The standard thing is retargeting people who have been on our website. When you add a product from our website to your basket, it automatically ticks the product to say add to Facebook Messenger, too. This means if you don’t end up buying the product we can message you after two weeks. The message will come from a person in the customer service team that says “Hey, I saw you didn’t check out in the end, did you find the right size, can I help you?” Admittedly, it’s kind of invasive but when you send messages like that the response rate for us is about 50%. And some of them will just reply “No thanks,” which is also fine. No one replies when they get an automated email!
What do you do to relax in a time of high stress?
My best trick is to relax in the morning before work. So I get up around 6, I read, I go to the gym and I take my time, drinking coffee slowly and enjoying the beautiful building I have outside my window. I think those three hours in the morning before everything starts beeping and going crazy is really amazing, then I really calm down. Until today, I lived 300 metres from the office so I’d walk there with my girlfriend’s chihuahua, Chloe and I’d only have to leave the house at 8:50 to be there at 9. Plus I go to bed really early, like an old man.
I changed my attitude a lot when it comes to this company compared to my first one because I’ve learned a lot about quality of life. My career had three phases, initially I took a very corporate job and I was very serious because I was transitioning from student to professional so I wanted something that felt very professional. With The Cloakroom it was about growing fast, raising a lot of money, hiring a lot of people because I wanted to be a real entrepreneur.
After we sold that, I’m much more relaxed, so now I’m designing the perfect life: running the company with my girlfriend, bringing our dog to work if I want. We have investors in Copenhagen and Dubai, so we always go to Copenhagen to visit them then sleep at my parents’ house and have board meetings the next day. We work hard but it’s designed in a way where we only have independent people in the team that we don’t have to manage. As such, it’s on a whole other level, it’s very nice.
What are you afraid of?
I guess I’m sometimes scared of standing still. Of not evolving or of life becoming boring. I’ve now been in Amsterdam for four years and almost every day I think, am I wasting my youth because I’m staying in the same place? We’ve got to move to Bali, we’ve got to do something. And that can be very annoying for my girlfriend. She’s like, OK, we can go to Bali for three months but then we’re coming back. I’ve noticed that about people from Amsterdam — they can go abroad for a couple of years but they want to settle down here and have their kids and grow old here.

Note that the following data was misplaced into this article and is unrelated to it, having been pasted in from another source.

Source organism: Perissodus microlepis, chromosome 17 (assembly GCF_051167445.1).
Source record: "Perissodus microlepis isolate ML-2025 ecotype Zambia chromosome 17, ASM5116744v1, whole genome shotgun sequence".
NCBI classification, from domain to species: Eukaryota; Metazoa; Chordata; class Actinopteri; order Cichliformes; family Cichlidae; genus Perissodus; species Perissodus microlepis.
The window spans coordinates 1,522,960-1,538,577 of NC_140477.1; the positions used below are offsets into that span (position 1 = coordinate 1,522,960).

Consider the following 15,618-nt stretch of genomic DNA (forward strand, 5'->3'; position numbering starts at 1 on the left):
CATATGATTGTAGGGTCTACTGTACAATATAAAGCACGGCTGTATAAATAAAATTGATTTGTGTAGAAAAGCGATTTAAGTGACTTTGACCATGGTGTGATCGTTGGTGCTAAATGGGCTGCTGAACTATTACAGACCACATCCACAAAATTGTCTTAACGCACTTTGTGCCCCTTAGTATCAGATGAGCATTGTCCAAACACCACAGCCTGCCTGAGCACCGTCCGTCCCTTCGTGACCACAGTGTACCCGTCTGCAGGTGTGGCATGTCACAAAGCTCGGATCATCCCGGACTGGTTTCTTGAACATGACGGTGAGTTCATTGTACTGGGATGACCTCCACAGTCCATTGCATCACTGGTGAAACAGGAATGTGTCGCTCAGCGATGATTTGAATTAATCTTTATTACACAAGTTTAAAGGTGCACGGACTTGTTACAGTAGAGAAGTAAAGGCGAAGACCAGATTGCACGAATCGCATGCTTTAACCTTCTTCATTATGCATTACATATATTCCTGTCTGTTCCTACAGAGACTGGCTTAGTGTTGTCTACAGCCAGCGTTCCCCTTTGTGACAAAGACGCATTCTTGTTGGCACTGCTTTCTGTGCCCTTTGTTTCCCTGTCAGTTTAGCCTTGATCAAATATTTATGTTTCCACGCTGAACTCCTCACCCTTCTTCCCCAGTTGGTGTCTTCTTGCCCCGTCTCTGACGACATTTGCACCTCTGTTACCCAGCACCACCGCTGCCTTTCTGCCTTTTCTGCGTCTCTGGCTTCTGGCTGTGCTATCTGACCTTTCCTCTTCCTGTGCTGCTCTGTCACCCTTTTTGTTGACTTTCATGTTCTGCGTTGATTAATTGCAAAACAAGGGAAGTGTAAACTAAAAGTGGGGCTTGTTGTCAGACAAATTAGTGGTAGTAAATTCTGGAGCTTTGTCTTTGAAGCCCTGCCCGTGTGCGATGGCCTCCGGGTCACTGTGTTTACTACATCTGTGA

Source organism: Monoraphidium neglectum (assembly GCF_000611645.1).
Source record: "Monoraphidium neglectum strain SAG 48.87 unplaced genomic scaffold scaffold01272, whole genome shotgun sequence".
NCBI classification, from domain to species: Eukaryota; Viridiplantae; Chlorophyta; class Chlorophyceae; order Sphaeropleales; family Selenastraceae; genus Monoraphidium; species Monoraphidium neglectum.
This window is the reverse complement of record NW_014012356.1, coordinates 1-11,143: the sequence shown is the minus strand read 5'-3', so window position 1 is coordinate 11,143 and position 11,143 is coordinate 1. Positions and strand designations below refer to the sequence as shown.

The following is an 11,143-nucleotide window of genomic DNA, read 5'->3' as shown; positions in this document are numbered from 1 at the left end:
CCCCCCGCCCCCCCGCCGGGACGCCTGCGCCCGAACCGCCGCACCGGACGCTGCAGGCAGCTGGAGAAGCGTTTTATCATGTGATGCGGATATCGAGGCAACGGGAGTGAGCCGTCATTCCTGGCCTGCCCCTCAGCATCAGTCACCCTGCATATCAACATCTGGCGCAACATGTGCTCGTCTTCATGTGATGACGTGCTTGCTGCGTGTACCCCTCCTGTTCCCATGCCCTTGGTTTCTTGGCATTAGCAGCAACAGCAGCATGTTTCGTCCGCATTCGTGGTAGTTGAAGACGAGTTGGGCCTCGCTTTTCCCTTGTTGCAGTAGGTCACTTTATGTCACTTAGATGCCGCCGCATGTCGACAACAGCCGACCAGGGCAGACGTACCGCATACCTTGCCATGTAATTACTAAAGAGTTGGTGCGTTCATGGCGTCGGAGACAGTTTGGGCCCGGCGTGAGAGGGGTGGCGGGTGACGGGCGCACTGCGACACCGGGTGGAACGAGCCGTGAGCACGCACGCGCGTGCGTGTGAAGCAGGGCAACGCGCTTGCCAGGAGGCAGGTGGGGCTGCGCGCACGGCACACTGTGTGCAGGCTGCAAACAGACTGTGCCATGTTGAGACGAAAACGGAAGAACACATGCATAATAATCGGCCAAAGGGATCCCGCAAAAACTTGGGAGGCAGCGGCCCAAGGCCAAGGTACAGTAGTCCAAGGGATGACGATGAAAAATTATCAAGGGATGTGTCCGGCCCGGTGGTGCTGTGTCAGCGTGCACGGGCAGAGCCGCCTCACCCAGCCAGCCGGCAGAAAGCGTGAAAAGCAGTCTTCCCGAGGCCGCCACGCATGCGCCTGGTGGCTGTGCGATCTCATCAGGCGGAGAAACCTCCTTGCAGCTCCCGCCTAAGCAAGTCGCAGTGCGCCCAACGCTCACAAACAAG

Which city’s fashion week is your favourite?
It will always be Copenhagen Fashion Week because that’s where you also get the best stuff from Sweden and Norway. I’m really obsessed with Scandinavian fashion because it’s so clean and simple. At the same time I love that there’s a lot of people there who I don’t get to see so often and I’m really proud that such a small country can have such a big fashion week with people from all over the world.
What are you most looking forward to about Savant eCommerce Amsterdam?
I’m most looking forward to learnings from the biggest players in the industry. Especially how to roll out a successful click & mortar strategy. We have had a store in The Nine Streets of Amsterdam [in the canal district of the city] for a month now, and we have quickly realised that it’s a whole other ball game.
Petersen will be speaking on the “Learning from the new kids on the block: Leveraging the startup ecosystem around you, to develop your business goals” panel along with Picnic CTO Daniel Gebler and Startupbootcamp Managing Director of Commerce, Ernst Hoestra at Savant ECommerce Amsterdam on 24th-25th April. To buy tickets for the event, head here.